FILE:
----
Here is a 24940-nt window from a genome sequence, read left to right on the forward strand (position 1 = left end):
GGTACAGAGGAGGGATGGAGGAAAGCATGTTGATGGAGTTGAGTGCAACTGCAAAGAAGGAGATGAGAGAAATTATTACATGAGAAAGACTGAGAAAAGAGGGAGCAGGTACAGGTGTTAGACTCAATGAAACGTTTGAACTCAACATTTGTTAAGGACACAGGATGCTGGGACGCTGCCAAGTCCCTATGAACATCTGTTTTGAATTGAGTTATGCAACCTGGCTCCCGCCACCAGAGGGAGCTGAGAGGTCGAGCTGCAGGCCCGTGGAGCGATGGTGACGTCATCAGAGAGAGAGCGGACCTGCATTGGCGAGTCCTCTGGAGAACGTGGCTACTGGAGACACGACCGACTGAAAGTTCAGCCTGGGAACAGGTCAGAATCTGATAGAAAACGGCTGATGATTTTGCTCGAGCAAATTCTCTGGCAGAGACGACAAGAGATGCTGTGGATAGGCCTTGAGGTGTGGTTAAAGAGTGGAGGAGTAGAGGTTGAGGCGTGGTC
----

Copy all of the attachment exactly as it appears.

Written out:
Here is a 24940-nt window from a genome sequence, read left to right on the forward strand (position 1 = left end):
GGTACAGAGGAGGGATGGAGGAAAGCATGTTGATGGAGTTGAGTGCAACTGCAAAGAAGGAGATGAGAGAAATTATTACATGAGAAAGACTGAGAAAAGAGGGAGCAGGTACAGGTGTTAGACTCAATGAAACGTTTGAACTCAACATTTGTTAAGGACACAGGATGCTGGGACGCTGCCAAGTCCCTATGAACATCTGTTTTGAATTGAGTTATGCAACCTGGCTCCCGCCACCAGAGGGAGCTGAGAGGTCGAGCTGCAGGCCCGTGGAGCGATGGTGACGTCATCAGAGAGAGAGCGGACCTGCATTGGCGAGTCCTCTGGAGAACGTGGCTACTGGAGACACGACCGACTGAAAGTTCAGCCTGGGAACAGGTCAGAATCTGATAGAAAACGGCTGATGATTTTGCTCGAGCAAATTCTCTGGCAGAGACGACAAGAGATGCTGTGGATAGGCCTTGAGGTGTGGTTAAAGAGTGGAGGAGTAGAGGTTGAGGCGTGGTC